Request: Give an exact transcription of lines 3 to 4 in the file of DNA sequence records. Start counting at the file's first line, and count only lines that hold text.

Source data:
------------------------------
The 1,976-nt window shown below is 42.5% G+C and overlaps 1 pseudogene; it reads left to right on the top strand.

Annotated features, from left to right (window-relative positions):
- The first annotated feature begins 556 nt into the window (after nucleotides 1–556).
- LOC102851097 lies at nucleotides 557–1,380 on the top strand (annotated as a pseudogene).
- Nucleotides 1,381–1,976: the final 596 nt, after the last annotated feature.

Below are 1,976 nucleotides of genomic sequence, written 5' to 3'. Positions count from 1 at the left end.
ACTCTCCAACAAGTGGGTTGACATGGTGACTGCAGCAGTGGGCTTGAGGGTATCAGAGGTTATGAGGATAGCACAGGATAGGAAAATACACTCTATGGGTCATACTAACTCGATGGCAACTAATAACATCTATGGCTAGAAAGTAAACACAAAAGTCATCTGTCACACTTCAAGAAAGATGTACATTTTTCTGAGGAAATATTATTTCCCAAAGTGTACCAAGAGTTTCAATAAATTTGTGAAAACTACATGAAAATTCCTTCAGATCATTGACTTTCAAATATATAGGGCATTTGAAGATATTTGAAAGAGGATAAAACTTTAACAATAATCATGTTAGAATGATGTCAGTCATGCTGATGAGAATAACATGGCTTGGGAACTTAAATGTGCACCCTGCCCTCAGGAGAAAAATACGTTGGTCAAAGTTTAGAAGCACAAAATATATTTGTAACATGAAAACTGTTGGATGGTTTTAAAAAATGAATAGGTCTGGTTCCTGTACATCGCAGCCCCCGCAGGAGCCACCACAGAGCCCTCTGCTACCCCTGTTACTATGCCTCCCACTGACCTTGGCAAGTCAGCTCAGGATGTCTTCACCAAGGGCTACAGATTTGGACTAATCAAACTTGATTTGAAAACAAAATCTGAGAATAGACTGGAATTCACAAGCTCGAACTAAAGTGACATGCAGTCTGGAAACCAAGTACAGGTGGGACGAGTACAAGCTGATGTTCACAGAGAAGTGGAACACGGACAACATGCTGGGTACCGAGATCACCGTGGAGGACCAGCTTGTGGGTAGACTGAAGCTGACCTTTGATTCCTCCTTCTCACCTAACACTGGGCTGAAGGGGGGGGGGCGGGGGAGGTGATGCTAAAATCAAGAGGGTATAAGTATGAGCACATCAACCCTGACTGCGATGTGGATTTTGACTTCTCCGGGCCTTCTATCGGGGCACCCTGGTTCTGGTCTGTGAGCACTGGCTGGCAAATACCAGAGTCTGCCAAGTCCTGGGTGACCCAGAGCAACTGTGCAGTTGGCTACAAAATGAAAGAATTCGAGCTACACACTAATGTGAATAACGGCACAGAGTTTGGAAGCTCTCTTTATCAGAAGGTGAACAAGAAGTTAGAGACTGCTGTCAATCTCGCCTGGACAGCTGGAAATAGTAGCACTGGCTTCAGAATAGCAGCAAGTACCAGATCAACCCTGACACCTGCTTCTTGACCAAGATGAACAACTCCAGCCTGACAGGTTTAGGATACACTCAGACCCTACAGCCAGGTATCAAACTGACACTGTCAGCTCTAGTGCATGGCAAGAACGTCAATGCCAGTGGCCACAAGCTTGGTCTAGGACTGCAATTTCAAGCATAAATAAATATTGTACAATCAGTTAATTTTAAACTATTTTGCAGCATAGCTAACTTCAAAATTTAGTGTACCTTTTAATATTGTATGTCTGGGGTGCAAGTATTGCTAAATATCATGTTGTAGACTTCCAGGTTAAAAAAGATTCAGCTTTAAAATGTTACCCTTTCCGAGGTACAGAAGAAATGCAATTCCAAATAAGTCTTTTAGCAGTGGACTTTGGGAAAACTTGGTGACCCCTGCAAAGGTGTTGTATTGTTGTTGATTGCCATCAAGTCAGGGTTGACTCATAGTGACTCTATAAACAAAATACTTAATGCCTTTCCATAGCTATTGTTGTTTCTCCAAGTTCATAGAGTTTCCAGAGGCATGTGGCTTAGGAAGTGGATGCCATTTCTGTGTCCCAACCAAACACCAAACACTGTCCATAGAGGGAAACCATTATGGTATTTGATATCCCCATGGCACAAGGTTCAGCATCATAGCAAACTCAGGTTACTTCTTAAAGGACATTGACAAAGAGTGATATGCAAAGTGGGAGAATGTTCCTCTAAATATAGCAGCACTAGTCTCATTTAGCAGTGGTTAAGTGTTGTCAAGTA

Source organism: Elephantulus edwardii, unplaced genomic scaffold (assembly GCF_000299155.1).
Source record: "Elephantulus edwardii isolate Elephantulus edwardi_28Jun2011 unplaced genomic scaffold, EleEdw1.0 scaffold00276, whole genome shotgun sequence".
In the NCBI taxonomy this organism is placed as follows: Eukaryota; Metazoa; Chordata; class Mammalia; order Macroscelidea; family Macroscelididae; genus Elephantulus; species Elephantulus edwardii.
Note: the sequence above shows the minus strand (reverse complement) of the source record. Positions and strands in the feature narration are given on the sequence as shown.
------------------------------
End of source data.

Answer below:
- The first annotated feature begins 556 nt into the window (after nucleotides 1–556).
- LOC102851097 lies at nucleotides 557–1,380 on the top strand (annotated as a pseudogene).